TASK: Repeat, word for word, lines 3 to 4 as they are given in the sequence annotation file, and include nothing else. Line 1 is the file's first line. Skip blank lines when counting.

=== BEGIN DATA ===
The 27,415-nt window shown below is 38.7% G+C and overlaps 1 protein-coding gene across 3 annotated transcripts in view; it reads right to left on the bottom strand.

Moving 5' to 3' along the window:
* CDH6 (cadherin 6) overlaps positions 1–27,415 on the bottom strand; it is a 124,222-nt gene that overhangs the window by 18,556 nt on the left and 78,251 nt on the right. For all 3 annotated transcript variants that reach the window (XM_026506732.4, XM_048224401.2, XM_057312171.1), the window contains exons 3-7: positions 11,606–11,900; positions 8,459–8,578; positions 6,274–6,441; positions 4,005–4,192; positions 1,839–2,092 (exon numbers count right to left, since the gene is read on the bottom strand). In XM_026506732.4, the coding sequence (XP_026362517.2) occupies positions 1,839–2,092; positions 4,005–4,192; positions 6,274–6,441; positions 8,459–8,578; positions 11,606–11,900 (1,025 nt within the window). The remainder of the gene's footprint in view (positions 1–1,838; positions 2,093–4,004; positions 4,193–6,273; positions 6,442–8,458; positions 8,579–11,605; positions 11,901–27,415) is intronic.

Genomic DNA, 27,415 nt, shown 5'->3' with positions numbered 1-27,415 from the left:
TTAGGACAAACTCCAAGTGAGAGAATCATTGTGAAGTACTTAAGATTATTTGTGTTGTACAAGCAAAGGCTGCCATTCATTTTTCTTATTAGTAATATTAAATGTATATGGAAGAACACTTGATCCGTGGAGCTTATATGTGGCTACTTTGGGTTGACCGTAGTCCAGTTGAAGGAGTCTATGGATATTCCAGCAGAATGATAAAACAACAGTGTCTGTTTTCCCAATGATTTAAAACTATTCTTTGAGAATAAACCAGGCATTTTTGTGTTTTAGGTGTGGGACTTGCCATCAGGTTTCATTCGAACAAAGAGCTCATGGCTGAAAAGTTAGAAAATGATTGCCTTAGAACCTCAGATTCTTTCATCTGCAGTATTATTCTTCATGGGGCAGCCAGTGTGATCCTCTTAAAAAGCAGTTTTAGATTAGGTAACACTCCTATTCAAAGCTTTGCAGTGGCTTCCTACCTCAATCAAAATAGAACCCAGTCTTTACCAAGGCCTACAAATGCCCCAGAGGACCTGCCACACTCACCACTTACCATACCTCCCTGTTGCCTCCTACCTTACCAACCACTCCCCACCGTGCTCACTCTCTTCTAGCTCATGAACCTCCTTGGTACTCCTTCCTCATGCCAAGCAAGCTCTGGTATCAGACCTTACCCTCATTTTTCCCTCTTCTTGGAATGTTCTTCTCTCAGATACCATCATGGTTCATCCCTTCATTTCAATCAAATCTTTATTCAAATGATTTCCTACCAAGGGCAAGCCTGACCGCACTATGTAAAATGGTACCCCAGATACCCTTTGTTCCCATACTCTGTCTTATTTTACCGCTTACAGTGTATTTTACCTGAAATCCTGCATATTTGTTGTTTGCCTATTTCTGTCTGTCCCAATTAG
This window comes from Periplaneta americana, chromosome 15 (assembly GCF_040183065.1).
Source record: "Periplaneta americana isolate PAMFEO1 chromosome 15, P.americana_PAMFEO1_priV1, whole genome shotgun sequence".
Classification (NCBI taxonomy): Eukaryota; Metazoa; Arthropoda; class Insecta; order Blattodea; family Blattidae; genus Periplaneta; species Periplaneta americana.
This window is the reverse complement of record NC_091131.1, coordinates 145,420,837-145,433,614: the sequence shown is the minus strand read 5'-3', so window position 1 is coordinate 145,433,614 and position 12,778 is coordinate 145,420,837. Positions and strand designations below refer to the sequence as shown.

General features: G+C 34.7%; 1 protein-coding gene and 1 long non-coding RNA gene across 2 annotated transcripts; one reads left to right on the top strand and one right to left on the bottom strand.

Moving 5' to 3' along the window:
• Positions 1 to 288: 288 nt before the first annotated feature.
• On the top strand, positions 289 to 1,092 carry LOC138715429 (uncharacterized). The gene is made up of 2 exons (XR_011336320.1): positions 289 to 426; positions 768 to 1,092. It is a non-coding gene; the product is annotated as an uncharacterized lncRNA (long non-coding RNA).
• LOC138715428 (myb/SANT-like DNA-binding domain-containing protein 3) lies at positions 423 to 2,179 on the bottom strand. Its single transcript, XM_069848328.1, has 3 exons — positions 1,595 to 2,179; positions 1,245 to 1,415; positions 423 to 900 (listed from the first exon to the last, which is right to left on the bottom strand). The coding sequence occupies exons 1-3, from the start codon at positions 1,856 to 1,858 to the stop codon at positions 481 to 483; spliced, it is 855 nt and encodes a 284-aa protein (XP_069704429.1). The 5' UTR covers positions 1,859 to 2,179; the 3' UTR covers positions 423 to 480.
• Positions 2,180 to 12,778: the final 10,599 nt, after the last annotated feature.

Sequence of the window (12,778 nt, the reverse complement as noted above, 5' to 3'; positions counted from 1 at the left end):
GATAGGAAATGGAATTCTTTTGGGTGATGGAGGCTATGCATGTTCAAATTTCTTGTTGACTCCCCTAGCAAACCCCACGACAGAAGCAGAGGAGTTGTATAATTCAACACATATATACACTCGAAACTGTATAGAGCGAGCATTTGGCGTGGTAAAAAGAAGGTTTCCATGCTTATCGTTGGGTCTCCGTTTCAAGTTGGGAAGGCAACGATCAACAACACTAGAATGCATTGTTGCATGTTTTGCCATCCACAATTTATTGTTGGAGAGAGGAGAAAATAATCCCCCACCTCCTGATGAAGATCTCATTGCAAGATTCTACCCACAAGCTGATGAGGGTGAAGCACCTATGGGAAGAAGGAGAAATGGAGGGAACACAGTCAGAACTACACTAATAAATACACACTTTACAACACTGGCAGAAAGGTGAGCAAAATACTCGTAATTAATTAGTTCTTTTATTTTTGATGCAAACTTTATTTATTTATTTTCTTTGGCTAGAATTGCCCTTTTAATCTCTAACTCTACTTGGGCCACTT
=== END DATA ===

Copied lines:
* CDH6 (cadherin 6) overlaps positions 1–27,415 on the bottom strand; it is a 124,222-nt gene that overhangs the window by 18,556 nt on the left and 78,251 nt on the right. For all 3 annotated transcript variants that reach the window (XM_026506732.4, XM_048224401.2, XM_057312171.1), the window contains exons 3-7: positions 11,606–11,900; positions 8,459–8,578; positions 6,274–6,441; positions 4,005–4,192; positions 1,839–2,092 (exon numbers count right to left, since the gene is read on the bottom strand). In XM_026506732.4, the coding sequence (XP_026362517.2) occupies positions 1,839–2,092; positions 4,005–4,192; positions 6,274–6,441; positions 8,459–8,578; positions 11,606–11,900 (1,025 nt within the window). The remainder of the gene's footprint in view (positions 1–1,838; positions 2,093–4,004; positions 4,193–6,273; positions 6,442–8,458; positions 8,579–11,605; positions 11,901–27,415) is intronic.

Genomic DNA, 27,415 nt, shown 5'->3' with positions numbered 1-27,415 from the left: